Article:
As little old New Zealand slowly opens back up, we decided to ask University of Auckland’s Ubiq for ten great books for students to get lost in, as we all need some actual reading material to balance out the two months of Netflix. Compiled by Ubiq’s Emma Paton, these comments represent the varied and well-read input of their many great staff, who are adamant you’ll enjoy these works as much as they do.
All listed books can be found on Ubiq’s website.
“Some of this book is quite hard to read so if you find it difficult or triggering to read about violence against women then I’d suggest approaching it in a very gentle way. That being said, as soon as I started reading this book I never once thought of Chanel Miller as a victim, I thought of her as an excellent writer. This book is so beautifully written; it is eloquent, lyrical, heart wrenching, and human, and I can’t wait to see what else she does and where she ends up. I hope she keeps writing!”
“I loved this book! A semi-autobiographical novel about the combined arrogance and vulnerability of youth. The main character struggles to find his place in the world, too English for Egypt but too Egyptian for England he spirals into alcoholism and political violence. This book has it all; love, racism, beer and communism. A fantastic and underrated international novel that can introduce you to an Egypt beyond the tourist traps.”
“Set 15 years after the ground-breaking novel, The Handmaid’s Tale, The Testaments was a thrill from start to finish. While The Handmaid’s Tale was written as an internal monologue, from the perspective of one woman – Offred; in The Testaments Margaret Atwood chose to jump into the brains of three completely different women. The desire for the revolution of Gilead was strong within every one of these women, no matter their age, their circumstances or their perspective. We, as the reader, got to experience that. It is very different, and delivers us immediacy in a way that The Handmaid’s Tale monologue nature shielded us, showing us the lengths people will go to for freedom, and how sisterhood is so significant in a dangerous patriarchal world.
That being said, there is a way The Handmaid’s Tale was left, the “what if” nature of its finale that makes us question, was The Testaments necessary? Either way – it is a great book, and I can understand why it won The Booker.”
“This is one of the most beautifully written novels that I have ever read. After only a few pages, I was swept up in the world of Lucius. He is a 22 year old medical student in Vienna during the outbreak of World War I. There are so many jewels of information that are revealed about him, and of course the medical discoveries that were happening at the time. It is difficult to describe the quality of writing that makes it so exquisite – the only sure way to appreciate it is to see this writing for yourself. The journey that Lucius has is one that is truly extraordinary. This novel lingered with me long after I finished reading it. I yearned to know more, and yet it really is appropriate for it to have ended the way that it did. If you are in the mood for a brilliant historical novel, I heartily recommend this one.”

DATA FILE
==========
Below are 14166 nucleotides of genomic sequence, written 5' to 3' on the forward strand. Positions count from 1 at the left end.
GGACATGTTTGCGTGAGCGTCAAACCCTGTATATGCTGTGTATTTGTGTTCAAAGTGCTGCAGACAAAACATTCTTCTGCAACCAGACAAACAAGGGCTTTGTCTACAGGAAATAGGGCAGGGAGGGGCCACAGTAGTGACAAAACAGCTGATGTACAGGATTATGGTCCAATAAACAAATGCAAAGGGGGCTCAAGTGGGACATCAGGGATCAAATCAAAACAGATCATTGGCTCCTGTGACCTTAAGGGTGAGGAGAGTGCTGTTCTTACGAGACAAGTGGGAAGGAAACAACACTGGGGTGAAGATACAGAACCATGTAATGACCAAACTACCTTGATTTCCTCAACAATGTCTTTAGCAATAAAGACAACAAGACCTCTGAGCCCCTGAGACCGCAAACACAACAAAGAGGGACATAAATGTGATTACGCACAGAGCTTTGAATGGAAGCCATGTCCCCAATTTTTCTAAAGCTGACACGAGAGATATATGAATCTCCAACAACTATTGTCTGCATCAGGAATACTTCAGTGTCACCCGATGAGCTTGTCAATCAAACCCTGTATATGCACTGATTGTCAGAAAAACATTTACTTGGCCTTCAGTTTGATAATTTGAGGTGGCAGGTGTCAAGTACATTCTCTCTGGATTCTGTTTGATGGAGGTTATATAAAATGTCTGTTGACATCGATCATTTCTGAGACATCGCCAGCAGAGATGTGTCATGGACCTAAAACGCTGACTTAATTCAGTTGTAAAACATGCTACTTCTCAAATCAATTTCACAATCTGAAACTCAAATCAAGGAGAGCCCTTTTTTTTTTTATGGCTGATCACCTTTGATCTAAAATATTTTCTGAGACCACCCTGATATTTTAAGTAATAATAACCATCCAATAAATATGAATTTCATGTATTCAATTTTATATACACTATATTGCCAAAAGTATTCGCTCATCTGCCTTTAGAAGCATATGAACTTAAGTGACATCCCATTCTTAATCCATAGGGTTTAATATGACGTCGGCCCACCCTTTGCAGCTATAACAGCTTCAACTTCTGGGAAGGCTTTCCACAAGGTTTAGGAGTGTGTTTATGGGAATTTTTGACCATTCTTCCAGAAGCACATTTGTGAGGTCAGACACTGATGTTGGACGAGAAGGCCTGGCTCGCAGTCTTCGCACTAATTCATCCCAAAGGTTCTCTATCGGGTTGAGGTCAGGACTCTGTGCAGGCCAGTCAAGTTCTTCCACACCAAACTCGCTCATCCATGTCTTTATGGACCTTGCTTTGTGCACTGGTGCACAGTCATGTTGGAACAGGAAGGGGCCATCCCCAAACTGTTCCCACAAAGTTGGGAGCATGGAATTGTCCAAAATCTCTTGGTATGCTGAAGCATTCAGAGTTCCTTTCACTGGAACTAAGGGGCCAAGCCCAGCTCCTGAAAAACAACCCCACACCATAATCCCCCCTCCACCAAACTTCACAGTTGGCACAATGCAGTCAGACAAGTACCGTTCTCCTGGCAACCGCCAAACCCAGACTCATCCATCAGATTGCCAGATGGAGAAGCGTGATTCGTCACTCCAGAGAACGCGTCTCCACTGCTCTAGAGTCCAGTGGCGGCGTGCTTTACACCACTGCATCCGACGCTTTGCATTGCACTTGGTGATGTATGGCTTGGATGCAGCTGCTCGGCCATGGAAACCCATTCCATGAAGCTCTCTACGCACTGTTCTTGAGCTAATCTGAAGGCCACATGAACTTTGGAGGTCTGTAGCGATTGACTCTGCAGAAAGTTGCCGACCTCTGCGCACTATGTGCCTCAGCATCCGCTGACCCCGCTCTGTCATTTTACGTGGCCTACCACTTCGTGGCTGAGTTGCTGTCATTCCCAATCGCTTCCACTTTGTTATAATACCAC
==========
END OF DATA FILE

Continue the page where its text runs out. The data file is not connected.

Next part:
“A classic that I religiously re-read every year! Lessons on love, tolerance, courage, perseverance – all in one package! And what’s not to like about a little girl who loves to read AND has telekinesis?”
“Meet Keiko, a thirty-six-year-old single woman who has happily worked full-time in a convenience store since graduating university. The author (who also works in a convenience store in real life) projects her image onto this somewhat broken autobiographical character, and makes me think long and hard about what it means to fit into society, and why attempting to do so is actually a waste of time. ‘The normal world has no room for exceptions and always quietly eliminates foreign objects. Anyone lacking is disposed of’.”
“One of the best books of 2019 and one of the best New Zealand books ever! It’s a graphic memoir for readers of any age and includes significant moments in the author’s life such as becoming New Zealand’s Poet Laureate, meeting Barack Obama and performing at Westminster Abbey. This gem of a book suggests we embrace our points of difference (even if they are parts of us that we’re not comfortable with) and live with openness, courage, and curiosity. Tusitala Marsh used to get called ‘Mophead’ as a kid because of her thick curly hair. In this book she starts as a kid with big hair holding a smelly old mop and transforms into one of our best poets holding the Laureate’s tokotoko.”
“A fascinating take on what we get wrong in our assumptions we make about others and how we can better recognise when we are making them. A great take in these often fractured times when we are sometimes quick to judge and make assumptions about others. It’s Gladwell, it’s easy to read and well supported with contemporary and interesting cases that highlight the inherent troubles in the assumptions we make.”
“I have always seen Circe as a witchy footnote in a story about men; Madeleine Miller has managed to bring her fully to life. Circe offers a huge story, a story that spans generations and includes many Greek heroes and gods but in this instance Circe herself is front and centre. The writing is beautiful and rich in description and detail. A beautiful, captivating book that gives a modern, feminist slant to some of the greatest stories of the classical world.”
“One of the best known fantasy books written in the last twenty years and for good reason. A young man chases fairy tales across the world whilst building a legend of his own, the legend of the King killer. A great choice for Game of Thrones fans – the characters are unforgettable and the magic is fascinating. We’ve been waiting nearly ten years for the last book and we still look for updates every day, if that doesn’t show how great these books are then nothing will!”